FCC Power-Utility Letter
Your power company may be interested in the text of the letter the FCC Call Center can send out in cases of power line interference. Hopefully, they will prefer to read the copy of this letter printed from the ARRL Web page instead of receiving a personalized copy from the FCC!
If someone has exhausted every reasonable possibility at resolving a power-line interference problem with a utility company, they can contact the FCC Call Center and discuss their problem with one of the FCC personnel. If the FCC staff feel that it would be helpful, they can send out their "RFI -- Power-Utility Letter" that explains the FCC rules, explains the possible penalties for violating those rules and asks the utility operator to resolve the problem voluntarily in a reasonable time period.
If you do contact the Call Center, be prepared to explain briefly the steps you have taken to try to resolve this with your power company. If you and the FCC staff agree that having the FCC send the "RFI-Power-Utility Letter" is appropriate, be prepared to supply them with the utility name, address and, if possible, an individual to receive the letter. This individual should be an upper manager or Vice President, if possible.
If the interference involves an operator in the Amateur Radio Service, the ARRL may be able to help by providing information about power-line noise.
Federal Communications Commission Call Center
1270 Fairfield Rd
Gettysburg, PA 17325
American Radio Relay League
225 Main St
Newington, CT 06111
FCC Power-Utility Letter Text
CERTIFIED MAIL-RETURN RECEIPT REQUESTED
City, State, ZIP
The Federal Communications Commission has received complaints that equipment operated by your company is causing harmful radio interference to operators in the Amateur Radio Service. The complainant is:
City, State ZIP
The FCC has the responsibility to require that utility companies rectify such problems within a reasonable time if the interference is caused by faulty power utility equipment. Under FCC rules, most power-line and related equipment is classified as an "incidental radiator." This term is used to describe equipment that does not intentionally generate any radio-frequency energy, but that may create such energy as an incidental part of its intended operation.
To help you better understand your responsibilities under FCC rules, here are the most important rules relating to radio and television interference from incidental radiators:
Title 47, CFR Section 15.5 General conditions of operation.
(c) The operator of the radio frequency device shall be required to cease operating the device upon notification by a Commission representative that the device is causing harmful interference. Operation shall not resume until the condition causing the harmful interference has been corrected.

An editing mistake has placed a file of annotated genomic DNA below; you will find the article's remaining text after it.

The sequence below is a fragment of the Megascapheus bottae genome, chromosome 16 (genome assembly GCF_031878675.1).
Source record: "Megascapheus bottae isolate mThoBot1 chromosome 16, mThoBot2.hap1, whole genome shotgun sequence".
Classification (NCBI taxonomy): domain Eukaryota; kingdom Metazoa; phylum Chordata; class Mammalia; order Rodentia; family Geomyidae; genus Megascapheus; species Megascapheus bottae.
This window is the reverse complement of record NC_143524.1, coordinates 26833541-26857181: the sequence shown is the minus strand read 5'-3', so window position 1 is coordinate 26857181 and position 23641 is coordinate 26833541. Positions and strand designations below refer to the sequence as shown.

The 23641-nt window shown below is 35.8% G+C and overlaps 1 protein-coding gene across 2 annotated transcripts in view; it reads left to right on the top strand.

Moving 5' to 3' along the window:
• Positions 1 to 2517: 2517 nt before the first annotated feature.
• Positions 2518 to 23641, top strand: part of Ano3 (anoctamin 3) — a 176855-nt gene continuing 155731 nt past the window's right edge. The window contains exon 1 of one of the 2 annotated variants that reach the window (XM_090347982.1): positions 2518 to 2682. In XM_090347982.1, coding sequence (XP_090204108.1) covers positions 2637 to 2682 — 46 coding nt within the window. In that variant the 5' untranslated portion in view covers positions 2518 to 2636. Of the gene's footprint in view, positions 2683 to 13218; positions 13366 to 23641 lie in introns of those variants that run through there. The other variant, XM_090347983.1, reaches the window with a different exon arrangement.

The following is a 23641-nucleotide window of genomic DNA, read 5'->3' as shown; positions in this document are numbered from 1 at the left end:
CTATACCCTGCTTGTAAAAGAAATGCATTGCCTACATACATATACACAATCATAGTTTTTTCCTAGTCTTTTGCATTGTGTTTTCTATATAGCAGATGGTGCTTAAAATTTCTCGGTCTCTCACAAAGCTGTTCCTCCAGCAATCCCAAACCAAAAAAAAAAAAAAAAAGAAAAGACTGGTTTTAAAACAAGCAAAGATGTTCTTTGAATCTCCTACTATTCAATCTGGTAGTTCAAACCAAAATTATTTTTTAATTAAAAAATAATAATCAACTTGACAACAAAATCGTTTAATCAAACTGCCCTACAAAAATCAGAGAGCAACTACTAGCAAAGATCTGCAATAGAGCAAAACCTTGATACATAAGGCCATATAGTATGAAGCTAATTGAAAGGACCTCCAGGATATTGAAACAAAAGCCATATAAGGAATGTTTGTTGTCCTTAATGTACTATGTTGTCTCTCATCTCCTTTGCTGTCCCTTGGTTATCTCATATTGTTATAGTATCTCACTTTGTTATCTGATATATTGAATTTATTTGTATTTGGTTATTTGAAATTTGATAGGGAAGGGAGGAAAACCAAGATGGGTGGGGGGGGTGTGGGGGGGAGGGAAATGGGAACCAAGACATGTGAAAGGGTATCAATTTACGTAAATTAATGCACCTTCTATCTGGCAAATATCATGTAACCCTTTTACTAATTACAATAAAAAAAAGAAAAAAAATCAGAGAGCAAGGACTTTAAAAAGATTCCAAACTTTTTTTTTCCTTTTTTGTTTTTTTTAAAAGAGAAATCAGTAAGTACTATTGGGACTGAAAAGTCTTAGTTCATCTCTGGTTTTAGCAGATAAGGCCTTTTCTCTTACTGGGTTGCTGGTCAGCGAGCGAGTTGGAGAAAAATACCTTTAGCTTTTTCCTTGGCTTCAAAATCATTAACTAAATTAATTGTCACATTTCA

Title 47, CFR Section 15.13 Incidental radiators:
Title 47, CFR Section 15.15 General technical requirements.
In the present, the complainant has attempted unsuccessfully to work through your usual complaint resolution process and as a result the matter has been referred to our office. The FCC prefers that those responsible for the proper operation of power lines assume their responsibilities fairly. This means that your utility company should locate the source of interference caused by its equipment and make necessary corrections within a reasonable time.
While the FCC has confidence that most utility companies are able to resolve these issues voluntarily, the FCC wants to make your office aware that this unresolved problem may be a violation of FCC rules and could result in a monetary forfeiture for each occurrence.
At this stage, the FCC encourages the parties to resolve this problem without FCC intervention; but if necessary to facilitate resolution, the FCC may investigate possible rules violations and address appropriate remedies.
The American Radio Relay League, a national organization of Amateur Radio operators, may be able to offer help and guidance about radio interference that involves Amateur Radio operators. You may wish to contact them at:
American Radio Relay League
Radio Frequency Interference Desk
225 Main Street
Newington, CT 06111
Please advise the complainant within 30 days of what steps your utility company is taking to correct this reported interference problem. The FCC expects that most cases can be resolved within 60 days of the time they are first reported to the utility company. If you are unable to resolve this within 60 days, please advise this office about the nature of the problem, the steps you are taking to resolve it and the estimated time in which those steps can be accomplished.
If you have any questions about this matter, please contact:
Laura L. Smith
Enforcement Bureau, FCC
Thank you for your cooperation.
Consumer Information Bureau
Federal Communications Commission
Gettysburg, Pennsylvania 17325